We’ve all seen enough comedies to know what not to do at the office holiday party. Drinking a few too many glasses of wine is a bad idea. Proclaiming unrequited love to a coworker likely will lead to awkward office encounters and maybe even worse (think Bridget Jones’s karaoke love song to her boss). But what most wealth management professionals don’t realize is that even a seemingly minor social media faux pas could cost them a client – or if it’s a major disaster, a career. However, that doesn’t mean that avoiding social media is the right route either, as sites such as LinkedIn, Twitter, Facebook and Instagram can be powerful business-generating tools for reaching out to new and existing clients alike, especially as using email blasts to send holiday greetings is a dinosaur method today. Navigating the wild sleigh ride that is social media can be a challenge, but you don’t have to do it unguided, as handy elves have put together the following list of holiday social media do’s and don’ts.
DO create and post digital holiday greetings. Programs such as Paint and Photoshop have made it easy to create your own custom digital images that you can post to sites such as Facebook, LinkedIn and Instagram. For example, you can take a Clip Art image of a menorah, Christmas tree, or Kwanzaa candles, and write, “Happy Chanukah from [your firm],” “Merry Christmas [from your firm],” or “Happy Kwanzaa [from your firm].” You also could go for a generic winter image, such as a fireplace, and write, “Happy Holidays [from your firm].” Then, throughout the holiday season, post these photos to your professional social media pages so that they appear in your followers’ newsfeeds. Seeing a fun or warm holiday image bearing your brand can go a long way in reminding existing clients of your services and attracting potential new clients.
DON’T flood your followers’ feeds with these digital holiday greetings. Post them once every few days and post other content such as helpful financial advice (see below) in the interim.
DO post holiday-themed financial advice regularly on all of your professional social media accounts. Between holiday gift giving and the approaching New Year, money is on many (if not all) of your followers’ minds during the season and unfortunately even may be a source of anxiety for them. To remind them of your expertise, post advice on topics such as how much money to donate to charities by year-end, how to save money even around the holidays, and how to set reasonable financially minded New Year’s resolutions. With these short tidbits of advice, you can include links to related blogs or whitepapers you have written. This doesn’t mean that you have to craft new content for all of your social media pages; instead, repurpose by posting the same content to Facebook, Twitter, LinkedIn, and so on, but with slightly different wording, in case you have clients that follow you through multiple social media sites.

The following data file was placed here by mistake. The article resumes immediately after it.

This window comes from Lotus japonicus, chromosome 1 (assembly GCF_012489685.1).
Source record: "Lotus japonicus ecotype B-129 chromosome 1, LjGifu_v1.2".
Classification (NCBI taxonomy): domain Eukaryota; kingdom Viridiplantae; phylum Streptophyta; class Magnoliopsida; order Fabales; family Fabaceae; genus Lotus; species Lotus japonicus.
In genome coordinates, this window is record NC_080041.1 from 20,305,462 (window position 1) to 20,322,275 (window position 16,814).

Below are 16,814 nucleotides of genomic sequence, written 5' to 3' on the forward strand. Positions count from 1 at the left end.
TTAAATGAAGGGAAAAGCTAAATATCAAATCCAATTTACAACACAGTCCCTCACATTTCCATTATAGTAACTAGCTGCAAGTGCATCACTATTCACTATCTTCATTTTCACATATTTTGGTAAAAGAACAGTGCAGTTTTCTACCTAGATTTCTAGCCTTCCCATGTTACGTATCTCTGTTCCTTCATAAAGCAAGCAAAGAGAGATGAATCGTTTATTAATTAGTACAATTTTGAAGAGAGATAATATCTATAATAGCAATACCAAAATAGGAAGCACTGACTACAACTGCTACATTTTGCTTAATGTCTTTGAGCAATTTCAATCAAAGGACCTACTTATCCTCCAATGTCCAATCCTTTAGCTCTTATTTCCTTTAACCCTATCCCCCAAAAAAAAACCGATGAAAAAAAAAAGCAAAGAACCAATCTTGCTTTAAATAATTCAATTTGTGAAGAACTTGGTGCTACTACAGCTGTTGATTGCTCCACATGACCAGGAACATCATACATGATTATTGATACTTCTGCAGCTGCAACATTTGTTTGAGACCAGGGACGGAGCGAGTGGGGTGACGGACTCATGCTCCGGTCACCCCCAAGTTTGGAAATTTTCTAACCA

DON’T "overshare” through your professional social media accounts. Maybe one of your New Year’s resolutions is to get a new job or even switch careers entirely. That’s great, but don’t post it on social media. Colleagues or clients may see it, alerting them to your intent to move and possibly burning bridges with them before you have a new job secured.
DO use social media to help create your brand image to clients. The holidays are a great time to foster personal connections. You want your clients to view you as a human being, not as a robot that just gives financial advice. It’s up to you and your family how much you want to share, but posting a fun holiday picture of your pet or your family can help clients see a different side of you and makes them aware that you know what it’s like to have responsibilities and worry about things such as saving money and succession planning. Relating to you on this level may make them more likely to take your financial advice on these topics in the future.
DON’T use social media to unintentionally damage your brand image. That picture you love of yourself guzzling eggnog or wearing reindeer antlers and a Rudolph nose is great to have for yourself. But don’t post it through your professional social media pages or even use it as a profile picture or cover photo for your personal accounts, as these latter two images are visible to the public. Do you really want clients picturing you with a big red Rudolph nose the next time you’re having a serious discussion about their investments?
No one likes to wind up on the naughty list, especially if the consequences are a lost client or, even worse, a damaged career. Use social media to connect with clients and colleagues during the holidays but use it wisely. Think of every social media post you make as a newspaper headline that’s visible to all of your clients and colleagues. If it’s a headline that you wouldn’t want them to see, act on the safe side and don’t post it. Otherwise, you might be getting a lot worse than coal for your year-end bonus.
April J. Rudin, Founder and President of The Rudin Group, is a financial services marketing strategist.